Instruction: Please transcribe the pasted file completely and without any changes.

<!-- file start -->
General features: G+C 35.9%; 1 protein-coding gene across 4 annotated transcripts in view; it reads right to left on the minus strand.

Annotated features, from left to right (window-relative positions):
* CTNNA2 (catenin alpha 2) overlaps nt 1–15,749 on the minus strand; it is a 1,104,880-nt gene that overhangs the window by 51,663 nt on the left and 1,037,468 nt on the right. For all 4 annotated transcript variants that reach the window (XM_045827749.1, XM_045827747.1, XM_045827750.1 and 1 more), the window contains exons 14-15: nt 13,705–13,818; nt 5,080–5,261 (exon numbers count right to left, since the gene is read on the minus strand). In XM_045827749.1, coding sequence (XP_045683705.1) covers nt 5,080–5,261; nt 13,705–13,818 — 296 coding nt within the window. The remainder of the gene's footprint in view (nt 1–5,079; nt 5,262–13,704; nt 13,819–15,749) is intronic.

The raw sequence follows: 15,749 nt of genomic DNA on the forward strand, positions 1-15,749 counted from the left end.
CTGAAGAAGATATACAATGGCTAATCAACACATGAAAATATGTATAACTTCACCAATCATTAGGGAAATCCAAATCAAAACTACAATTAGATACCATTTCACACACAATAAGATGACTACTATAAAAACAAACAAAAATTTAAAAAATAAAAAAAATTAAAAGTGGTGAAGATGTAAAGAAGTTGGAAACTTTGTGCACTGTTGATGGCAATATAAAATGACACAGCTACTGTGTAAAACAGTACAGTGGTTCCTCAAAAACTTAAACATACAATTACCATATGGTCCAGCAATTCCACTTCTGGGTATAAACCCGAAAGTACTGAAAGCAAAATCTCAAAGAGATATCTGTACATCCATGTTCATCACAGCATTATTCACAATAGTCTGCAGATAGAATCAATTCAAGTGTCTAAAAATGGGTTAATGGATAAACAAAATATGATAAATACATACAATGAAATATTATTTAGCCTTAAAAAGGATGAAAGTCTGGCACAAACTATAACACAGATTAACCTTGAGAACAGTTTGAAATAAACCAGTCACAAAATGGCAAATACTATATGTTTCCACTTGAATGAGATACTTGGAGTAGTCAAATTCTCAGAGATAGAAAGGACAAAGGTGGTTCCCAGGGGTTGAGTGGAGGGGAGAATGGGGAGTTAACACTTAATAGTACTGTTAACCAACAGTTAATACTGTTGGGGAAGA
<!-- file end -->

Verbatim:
General features: G+C 35.9%; 1 protein-coding gene across 4 annotated transcripts in view; it reads right to left on the minus strand.

Annotated features, from left to right (window-relative positions):
* CTNNA2 (catenin alpha 2) overlaps nt 1–15,749 on the minus strand; it is a 1,104,880-nt gene that overhangs the window by 51,663 nt on the left and 1,037,468 nt on the right. For all 4 annotated transcript variants that reach the window (XM_045827749.1, XM_045827747.1, XM_045827750.1 and 1 more), the window contains exons 14-15: nt 13,705–13,818; nt 5,080–5,261 (exon numbers count right to left, since the gene is read on the minus strand). In XM_045827749.1, coding sequence (XP_045683705.1) covers nt 5,080–5,261; nt 13,705–13,818 — 296 coding nt within the window. The remainder of the gene's footprint in view (nt 1–5,079; nt 5,262–13,704; nt 13,819–15,749) is intronic.

The raw sequence follows: 15,749 nt of genomic DNA on the forward strand, positions 1-15,749 counted from the left end.
CTGAAGAAGATATACAATGGCTAATCAACACATGAAAATATGTATAACTTCACCAATCATTAGGGAAATCCAAATCAAAACTACAATTAGATACCATTTCACACACAATAAGATGACTACTATAAAAACAAACAAAAATTTAAAAAATAAAAAAAATTAAAAGTGGTGAAGATGTAAAGAAGTTGGAAACTTTGTGCACTGTTGATGGCAATATAAAATGACACAGCTACTGTGTAAAACAGTACAGTGGTTCCTCAAAAACTTAAACATACAATTACCATATGGTCCAGCAATTCCACTTCTGGGTATAAACCCGAAAGTACTGAAAGCAAAATCTCAAAGAGATATCTGTACATCCATGTTCATCACAGCATTATTCACAATAGTCTGCAGATAGAATCAATTCAAGTGTCTAAAAATGGGTTAATGGATAAACAAAATATGATAAATACATACAATGAAATATTATTTAGCCTTAAAAAGGATGAAAGTCTGGCACAAACTATAACACAGATTAACCTTGAGAACAGTTTGAAATAAACCAGTCACAAAATGGCAAATACTATATGTTTCCACTTGAATGAGATACTTGGAGTAGTCAAATTCTCAGAGATAGAAAGGACAAAGGTGGTTCCCAGGGGTTGAGTGGAGGGGAGAATGGGGAGTTAACACTTAATAGTACTGTTAACCAACAGTTAATACTGTTGGGGAAGA